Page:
If you're new to this blog, Thrifty Threads is about readers modeling their favorite secondhand outfits, usually from Goodwill, a thrift store, or a consignment shop. This outfit is used, but rather than having been worn before by someone else, it's recycled. I don't know how thrifty it is because I have no idea how much 20 packages of Starburst candy costs. But I imagine it's a lot less than a fancy designer dress. And you can bet she didn't run into anyone wearing the same outfit!
Readers, I'm all out of photos, so if you want to see Thrifty Threads continue, please put on your favorite secondhand outfit, snap a photo, and send it to me at firstname.lastname@example.org. It's so much fun to see all your fabulous finds. So send those photos my way ASAP. And click here to check out previous installments of Thrifty Threads.
May 18, 2010
Do I regret it? No way. She's wearing one of the tops in this photo, she liked it and wanted to wear it on her birthday while she opened up the rest of her gifts.
This is the first new clothing I've bought in 16 months, but I don't feel bad about it. I haven't bought anything for myself, but I'm going to stick by my Compact-lite philosophy and not beat myself up if I want to buy something new once in awhile, especially as a gift for someone I love.
I will say, though, that I didn't intentionally set out to buy her new clothes. I was looking for some pajamas for her to wear at her birthday sleepover, and I couldn't find any and thought maybe the tops would work as pajamas. But then I just decided I wanted to buy them anyway, even though she probably wouldn't wear them as pajamas. Children's pj's are in the general Compact exceptions list, I guess because they'd be too hard to find in good used condition for growing kids, and they're almost like underwear.
She really loves green these days (see the highlights in her hair? Her mom put them in for her birthday gift) and so I wanted to find something green for her. And I'm actually really happy that I found this top, she looks so cute in it.
So I'm 'fessing up about my recent non-Compact purchase. I don't feel guilty about it and I don't regret it. I'm just reporting the event. Just the facts, Jack.
Click here to see a cute photo of my niece wearing her Compact-y Christmas gift. What are your favorite Compact-y gifts for kids? Please leave your ideas in the Comments section.
May 17, 2010
That's the secret of going meatless: having lots of terrific vegetarian alternatives. The criteria for the recipes I post here are that they be quick, easy, and delicious. Most of the time, since they're meatless, they're healthy and frugal as well. I think that's a win/win/win/win/win. Wow.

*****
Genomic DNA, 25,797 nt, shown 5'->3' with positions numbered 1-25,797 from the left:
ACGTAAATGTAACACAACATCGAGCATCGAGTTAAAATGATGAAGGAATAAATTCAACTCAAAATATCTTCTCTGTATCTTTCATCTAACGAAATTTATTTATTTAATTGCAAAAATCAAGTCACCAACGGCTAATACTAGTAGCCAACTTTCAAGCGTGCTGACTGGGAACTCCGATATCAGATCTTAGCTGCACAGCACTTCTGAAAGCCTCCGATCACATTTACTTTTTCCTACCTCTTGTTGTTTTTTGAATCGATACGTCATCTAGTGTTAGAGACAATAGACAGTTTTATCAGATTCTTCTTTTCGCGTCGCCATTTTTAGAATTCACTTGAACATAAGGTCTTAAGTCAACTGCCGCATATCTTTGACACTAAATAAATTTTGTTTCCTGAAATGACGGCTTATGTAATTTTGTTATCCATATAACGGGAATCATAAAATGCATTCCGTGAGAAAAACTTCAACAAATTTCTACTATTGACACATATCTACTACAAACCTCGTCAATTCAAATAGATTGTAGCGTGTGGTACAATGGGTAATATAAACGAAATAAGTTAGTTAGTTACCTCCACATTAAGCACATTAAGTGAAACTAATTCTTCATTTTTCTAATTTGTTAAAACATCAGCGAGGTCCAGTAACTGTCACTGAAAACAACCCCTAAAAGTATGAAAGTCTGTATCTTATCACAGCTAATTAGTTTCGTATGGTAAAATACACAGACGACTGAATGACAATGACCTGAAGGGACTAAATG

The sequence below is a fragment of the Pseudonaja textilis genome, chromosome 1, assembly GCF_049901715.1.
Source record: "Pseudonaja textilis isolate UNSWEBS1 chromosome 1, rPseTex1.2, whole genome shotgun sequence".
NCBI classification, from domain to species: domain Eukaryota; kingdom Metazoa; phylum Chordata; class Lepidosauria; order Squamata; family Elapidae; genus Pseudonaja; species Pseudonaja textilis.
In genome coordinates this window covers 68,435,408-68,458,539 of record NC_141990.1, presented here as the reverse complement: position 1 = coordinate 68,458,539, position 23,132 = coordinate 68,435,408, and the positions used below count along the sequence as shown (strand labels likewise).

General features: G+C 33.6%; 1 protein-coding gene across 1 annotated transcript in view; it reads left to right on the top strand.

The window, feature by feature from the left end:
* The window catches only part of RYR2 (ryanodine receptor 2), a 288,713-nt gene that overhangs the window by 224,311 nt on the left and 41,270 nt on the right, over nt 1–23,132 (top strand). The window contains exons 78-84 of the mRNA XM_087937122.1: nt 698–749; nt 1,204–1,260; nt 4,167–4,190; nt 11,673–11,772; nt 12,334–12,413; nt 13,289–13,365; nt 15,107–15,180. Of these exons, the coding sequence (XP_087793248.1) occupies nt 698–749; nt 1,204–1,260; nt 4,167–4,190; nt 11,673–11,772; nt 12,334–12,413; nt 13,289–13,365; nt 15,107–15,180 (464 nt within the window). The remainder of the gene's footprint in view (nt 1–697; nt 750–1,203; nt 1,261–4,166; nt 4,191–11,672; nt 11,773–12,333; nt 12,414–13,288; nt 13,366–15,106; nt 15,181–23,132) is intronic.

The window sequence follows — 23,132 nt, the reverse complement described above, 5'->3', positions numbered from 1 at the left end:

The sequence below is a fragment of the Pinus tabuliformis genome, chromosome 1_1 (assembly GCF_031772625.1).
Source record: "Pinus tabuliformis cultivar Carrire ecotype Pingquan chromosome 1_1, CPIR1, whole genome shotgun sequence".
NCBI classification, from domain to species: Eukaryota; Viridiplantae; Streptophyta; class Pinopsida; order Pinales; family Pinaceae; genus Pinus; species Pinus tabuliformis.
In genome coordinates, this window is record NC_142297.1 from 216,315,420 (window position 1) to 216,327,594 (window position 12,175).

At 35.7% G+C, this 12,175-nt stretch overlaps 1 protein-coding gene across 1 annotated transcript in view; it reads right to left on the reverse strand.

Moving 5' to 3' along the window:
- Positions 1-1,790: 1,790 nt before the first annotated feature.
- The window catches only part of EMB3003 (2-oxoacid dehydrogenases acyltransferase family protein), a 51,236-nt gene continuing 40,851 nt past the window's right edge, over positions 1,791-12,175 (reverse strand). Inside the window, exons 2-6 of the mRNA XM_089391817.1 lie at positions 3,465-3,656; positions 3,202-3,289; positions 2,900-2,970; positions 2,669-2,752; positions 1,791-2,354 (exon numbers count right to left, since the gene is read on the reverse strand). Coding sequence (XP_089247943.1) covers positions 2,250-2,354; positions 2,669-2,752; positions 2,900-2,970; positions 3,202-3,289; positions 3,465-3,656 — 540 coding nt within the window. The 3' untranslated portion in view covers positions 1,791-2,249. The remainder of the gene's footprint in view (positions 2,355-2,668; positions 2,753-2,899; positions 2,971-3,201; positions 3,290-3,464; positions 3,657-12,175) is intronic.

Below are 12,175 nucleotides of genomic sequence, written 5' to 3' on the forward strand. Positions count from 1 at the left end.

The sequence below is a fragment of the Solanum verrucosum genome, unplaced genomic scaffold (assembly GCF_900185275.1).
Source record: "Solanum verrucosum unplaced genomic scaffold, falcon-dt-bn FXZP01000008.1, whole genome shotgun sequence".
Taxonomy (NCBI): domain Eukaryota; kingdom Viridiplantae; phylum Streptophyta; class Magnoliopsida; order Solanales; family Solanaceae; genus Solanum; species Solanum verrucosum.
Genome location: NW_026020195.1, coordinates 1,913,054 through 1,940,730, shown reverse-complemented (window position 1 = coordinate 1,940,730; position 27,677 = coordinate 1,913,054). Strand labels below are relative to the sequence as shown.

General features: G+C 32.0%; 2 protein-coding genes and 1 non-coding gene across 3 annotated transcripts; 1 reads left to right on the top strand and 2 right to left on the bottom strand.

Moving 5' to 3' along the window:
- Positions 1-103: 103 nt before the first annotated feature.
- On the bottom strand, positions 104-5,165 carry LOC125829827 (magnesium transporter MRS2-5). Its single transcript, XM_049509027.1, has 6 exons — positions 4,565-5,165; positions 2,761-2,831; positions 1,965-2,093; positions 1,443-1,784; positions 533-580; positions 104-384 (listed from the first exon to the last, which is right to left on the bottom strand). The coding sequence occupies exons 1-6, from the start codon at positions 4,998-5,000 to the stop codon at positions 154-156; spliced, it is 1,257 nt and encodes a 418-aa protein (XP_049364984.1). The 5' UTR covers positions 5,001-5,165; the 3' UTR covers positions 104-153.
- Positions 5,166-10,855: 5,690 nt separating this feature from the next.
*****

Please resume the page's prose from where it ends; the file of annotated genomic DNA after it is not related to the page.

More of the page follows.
My readers came through again with some super ideas that I can't wait to try.
First, Betsy from Married with Luggage says these black bean quesadillas, which are part of the Omega diet plan for healthy hearts, are delicious. Saute one small diced onion, one grated carrot, and 1/2 cup chopped purple cabbage in a small amount of canola oil for 3 minutes. Add 2 cups cooked spinach, 3 T chopped cilantro, 1 can of drained black beans, salt to taste, 1/2 tsp. cumin, and 1/2 tsp. chili powder and cook until the spinach is wilted. Heat tortillas until crisp, add filling to each, top with 1 T cheese, and fold over. Serve with salsa.
Next, Alea from Premeditated Leftovers suggests Addictive Sweet Potato Burritos. Visit her blog to get the details. I really can't wait to try this delicious combination of sweet potatoes, beans, spices, and cheese.
Around our house, we always like to have the ingredients on hand for an impromptu taco or burrito meal. Just combine any or all of the following for a quick and tasty option: corn or flour tortillas, black or refried beans, salsa, cilantro, cheddar or swiss cheese, avocado or guacamole, peppers, onions, tomatoes, lettuce, and sour cream.
Thanks for your Mexican-inspired ideas! Readers, please share your favorite meatless recipes in the Comments section, and I'll include them in the next Meatless Monday recipes post. And click here to check out previous Meatless Monday installments for other terrific reader suggestions.